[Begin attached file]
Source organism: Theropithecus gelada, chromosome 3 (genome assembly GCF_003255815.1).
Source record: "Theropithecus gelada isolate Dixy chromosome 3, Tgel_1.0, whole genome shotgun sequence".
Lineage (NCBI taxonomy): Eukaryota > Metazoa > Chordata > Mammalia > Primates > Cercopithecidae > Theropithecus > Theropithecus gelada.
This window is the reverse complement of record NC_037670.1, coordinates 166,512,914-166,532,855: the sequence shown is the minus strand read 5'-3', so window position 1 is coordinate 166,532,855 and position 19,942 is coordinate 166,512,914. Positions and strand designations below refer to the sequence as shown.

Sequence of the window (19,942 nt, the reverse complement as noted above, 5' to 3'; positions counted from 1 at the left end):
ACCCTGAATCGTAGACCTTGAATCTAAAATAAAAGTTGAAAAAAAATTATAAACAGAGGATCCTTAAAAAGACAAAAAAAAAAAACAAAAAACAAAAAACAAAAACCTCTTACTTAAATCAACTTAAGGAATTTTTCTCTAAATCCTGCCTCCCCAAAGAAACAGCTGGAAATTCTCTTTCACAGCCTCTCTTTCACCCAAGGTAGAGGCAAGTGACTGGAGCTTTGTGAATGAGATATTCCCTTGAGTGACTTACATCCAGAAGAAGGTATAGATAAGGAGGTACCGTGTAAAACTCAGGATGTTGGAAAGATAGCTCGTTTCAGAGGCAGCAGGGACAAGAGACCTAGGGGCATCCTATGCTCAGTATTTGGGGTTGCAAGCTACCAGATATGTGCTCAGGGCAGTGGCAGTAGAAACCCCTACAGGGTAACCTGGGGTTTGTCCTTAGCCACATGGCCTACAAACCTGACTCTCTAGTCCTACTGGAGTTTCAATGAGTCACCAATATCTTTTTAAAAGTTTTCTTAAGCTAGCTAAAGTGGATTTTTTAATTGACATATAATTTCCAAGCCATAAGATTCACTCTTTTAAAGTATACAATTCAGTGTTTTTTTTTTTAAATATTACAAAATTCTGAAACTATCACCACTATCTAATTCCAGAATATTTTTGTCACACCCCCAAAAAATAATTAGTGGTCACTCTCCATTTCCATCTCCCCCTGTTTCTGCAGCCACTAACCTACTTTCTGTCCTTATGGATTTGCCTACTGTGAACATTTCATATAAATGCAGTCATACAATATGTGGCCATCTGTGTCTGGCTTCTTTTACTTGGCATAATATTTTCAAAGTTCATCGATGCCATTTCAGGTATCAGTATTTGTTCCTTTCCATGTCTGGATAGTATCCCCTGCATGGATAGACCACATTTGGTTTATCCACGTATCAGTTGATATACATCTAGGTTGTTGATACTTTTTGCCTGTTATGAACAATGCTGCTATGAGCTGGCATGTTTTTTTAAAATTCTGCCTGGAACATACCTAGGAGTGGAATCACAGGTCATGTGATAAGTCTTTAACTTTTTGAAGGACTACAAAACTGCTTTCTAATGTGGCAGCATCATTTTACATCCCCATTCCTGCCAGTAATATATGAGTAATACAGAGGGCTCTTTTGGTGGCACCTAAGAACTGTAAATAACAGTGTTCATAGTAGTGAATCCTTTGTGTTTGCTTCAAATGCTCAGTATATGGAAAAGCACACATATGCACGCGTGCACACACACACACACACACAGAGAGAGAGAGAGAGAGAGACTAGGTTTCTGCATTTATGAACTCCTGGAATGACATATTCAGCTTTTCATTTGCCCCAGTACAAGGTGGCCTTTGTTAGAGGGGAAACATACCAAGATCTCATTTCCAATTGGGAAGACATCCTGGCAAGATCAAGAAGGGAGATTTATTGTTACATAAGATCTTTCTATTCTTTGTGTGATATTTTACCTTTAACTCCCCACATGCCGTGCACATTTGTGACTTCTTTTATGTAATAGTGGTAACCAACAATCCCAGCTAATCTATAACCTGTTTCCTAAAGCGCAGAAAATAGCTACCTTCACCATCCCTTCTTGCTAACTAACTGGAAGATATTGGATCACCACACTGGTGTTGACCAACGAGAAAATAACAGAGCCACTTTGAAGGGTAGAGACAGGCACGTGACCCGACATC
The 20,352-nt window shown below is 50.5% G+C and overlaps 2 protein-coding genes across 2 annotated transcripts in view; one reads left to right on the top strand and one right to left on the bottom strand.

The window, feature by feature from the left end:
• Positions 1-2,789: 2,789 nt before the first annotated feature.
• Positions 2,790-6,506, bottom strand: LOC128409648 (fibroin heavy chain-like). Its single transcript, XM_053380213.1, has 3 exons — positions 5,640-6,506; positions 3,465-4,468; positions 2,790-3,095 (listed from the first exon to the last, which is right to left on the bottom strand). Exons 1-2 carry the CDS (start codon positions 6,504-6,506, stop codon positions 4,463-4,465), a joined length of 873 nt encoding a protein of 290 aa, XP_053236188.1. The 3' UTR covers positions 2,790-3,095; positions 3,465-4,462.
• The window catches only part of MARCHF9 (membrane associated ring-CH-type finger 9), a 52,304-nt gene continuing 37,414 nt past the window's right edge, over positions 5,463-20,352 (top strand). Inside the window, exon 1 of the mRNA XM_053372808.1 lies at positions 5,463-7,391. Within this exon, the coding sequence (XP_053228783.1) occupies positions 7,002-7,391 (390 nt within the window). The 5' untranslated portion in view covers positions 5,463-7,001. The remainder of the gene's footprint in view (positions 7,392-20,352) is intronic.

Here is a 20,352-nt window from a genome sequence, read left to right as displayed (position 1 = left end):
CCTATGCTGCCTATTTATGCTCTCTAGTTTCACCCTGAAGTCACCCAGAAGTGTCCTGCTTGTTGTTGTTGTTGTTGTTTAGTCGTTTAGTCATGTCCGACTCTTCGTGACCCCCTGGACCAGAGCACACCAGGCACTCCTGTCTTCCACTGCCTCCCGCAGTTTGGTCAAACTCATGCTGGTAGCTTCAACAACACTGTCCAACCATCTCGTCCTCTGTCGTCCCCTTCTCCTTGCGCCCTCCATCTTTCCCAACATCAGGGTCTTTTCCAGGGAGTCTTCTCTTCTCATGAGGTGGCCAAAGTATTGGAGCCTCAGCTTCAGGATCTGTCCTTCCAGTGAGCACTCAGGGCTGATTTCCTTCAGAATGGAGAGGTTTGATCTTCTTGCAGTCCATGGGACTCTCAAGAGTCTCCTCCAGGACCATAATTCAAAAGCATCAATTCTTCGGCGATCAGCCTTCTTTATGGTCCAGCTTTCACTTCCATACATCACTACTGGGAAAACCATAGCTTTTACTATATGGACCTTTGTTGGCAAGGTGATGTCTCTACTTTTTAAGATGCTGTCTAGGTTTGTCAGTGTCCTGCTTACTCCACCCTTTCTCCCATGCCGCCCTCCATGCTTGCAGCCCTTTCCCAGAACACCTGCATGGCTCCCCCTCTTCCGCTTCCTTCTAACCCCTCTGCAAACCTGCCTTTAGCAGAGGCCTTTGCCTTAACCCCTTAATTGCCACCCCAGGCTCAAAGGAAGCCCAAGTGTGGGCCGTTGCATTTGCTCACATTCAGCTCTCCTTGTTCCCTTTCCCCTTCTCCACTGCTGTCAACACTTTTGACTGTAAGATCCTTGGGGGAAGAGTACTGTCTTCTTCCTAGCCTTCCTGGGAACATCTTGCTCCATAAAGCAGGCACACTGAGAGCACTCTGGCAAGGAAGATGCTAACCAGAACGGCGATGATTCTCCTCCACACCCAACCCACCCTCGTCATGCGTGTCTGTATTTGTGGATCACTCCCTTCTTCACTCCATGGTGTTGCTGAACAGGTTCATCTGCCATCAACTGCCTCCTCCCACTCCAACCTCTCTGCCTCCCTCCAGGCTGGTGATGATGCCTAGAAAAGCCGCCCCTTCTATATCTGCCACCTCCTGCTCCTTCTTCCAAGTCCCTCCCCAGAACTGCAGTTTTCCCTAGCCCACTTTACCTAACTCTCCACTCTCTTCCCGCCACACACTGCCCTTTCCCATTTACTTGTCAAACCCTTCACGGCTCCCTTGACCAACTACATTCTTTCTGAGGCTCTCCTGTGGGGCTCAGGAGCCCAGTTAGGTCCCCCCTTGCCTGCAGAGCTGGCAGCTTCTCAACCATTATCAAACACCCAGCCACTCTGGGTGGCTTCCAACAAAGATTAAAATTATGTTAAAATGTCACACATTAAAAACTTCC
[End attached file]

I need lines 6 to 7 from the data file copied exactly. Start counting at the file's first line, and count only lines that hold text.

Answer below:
ACCCTGAATCGTAGACCTTGAATCTAAAATAAAAGTTGAAAAAAAATTATAAACAGAGGATCCTTAAAAAGACAAAAAAAAAAAACAAAAAACAAAAAACAAAAACCTCTTACTTAAATCAACTTAAGGAATTTTTCTCTAAATCCTGCCTCCCCAAAGAAACAGCTGGAAATTCTCTTTCACAGCCTCTCTTTCACCCAAGGTAGAGGCAAGTGACTGGAGCTTTGTGAATGAGATATTCCCTTGAGTGACTTACATCCAGAAGAAGGTATAGATAAGGAGGTACCGTGTAAAACTCAGGATGTTGGAAAGATAGCTCGTTTCAGAGGCAGCAGGGACAAGAGACCTAGGGGCATCCTATGCTCAGTATTTGGGGTTGCAAGCTACCAGATATGTGCTCAGGGCAGTGGCAGTAGAAACCCCTACAGGGTAACCTGGGGTTTGTCCTTAGCCACATGGCCTACAAACCTGACTCTCTAGTCCTACTGGAGTTTCAATGAGTCACCAATATCTTTTTAAAAGTTTTCTTAAGCTAGCTAAAGTGGATTTTTTAATTGACATATAATTTCCAAGCCATAAGATTCACTCTTTTAAAGTATACAATTCAGTGTTTTTTTTTTTAAATATTACAAAATTCTGAAACTATCACCACTATCTAATTCCAGAATATTTTTGTCACACCCCCAAAAAATAATTAGTGGTCACTCTCCATTTCCATCTCCCCCTGTTTCTGCAGCCACTAACCTACTTTCTGTCCTTATGGATTTGCCTACTGTGAACATTTCATATAAATGCAGTCATACAATATGTGGCCATCTGTGTCTGGCTTCTTTTACTTGGCATAATATTTTCAAAGTTCATCGATGCCATTTCAGGTATCAGTATTTGTTCCTTTCCATGTCTGGATAGTATCCCCTGCATGGATAGACCACATTTGGTTTATCCACGTATCAGTTGATATACATCTAGGTTGTTGATACTTTTTGCCTGTTATGAACAATGCTGCTATGAGCTGGCATGTTTTTTTAAAATTCTGCCTGGAACATACCTAGGAGTGGAATCACAGGTCATGTGATAAGTCTTTAACTTTTTGAAGGACTACAAAACTGCTTTCTAATGTGGCAGCATCATTTTACATCCCCATTCCTGCCAGTAATATATGAGTAATACAGAGGGCTCTTTTGGTGGCACCTAAGAACTGTAAATAACAGTGTTCATAGTAGTGAATCCTTTGTGTTTGCTTCAAATGCTCAGTATATGGAAAAGCACACATATGCACGCGTGCACACACACACACACACACAGAGAGAGAGAGAGAGAGAGACTAGGTTTCTGCATTTATGAACTCCTGGAATGACATATTCAGCTTTTCATTTGCCCCAGTACAAGGTGGCCTTTGTTAGAGGGGAAACATACCAAGATCTCATTTCCAATTGGGAAGACATCCTGGCAAGATCAAGAAGGGAGATTTATTGTTACATAAGATCTTTCTATTCTTTGTGTGATATTTTACCTTTAACTCCCCACATGCCGTGCACATTTGTGACTTCTTTTATGTAATAGTGGTAACCAACAATCCCAGCTAATCTATAACCTGTTTCCTAAAGCGCAGAAAATAGCTACCTTCACCATCCCTTCTTGCTAACTAACTGGAAGATATTGGATCACCACACTGGTGTTGACCAACGAGAAAATAACAGAGCCACTTTGAAGGGTAGAGACAGGCACGTGACCCGACATC
The 20,352-nt window shown below is 50.5% G+C and overlaps 2 protein-coding genes across 2 annotated transcripts in view; one reads left to right on the top strand and one right to left on the bottom strand.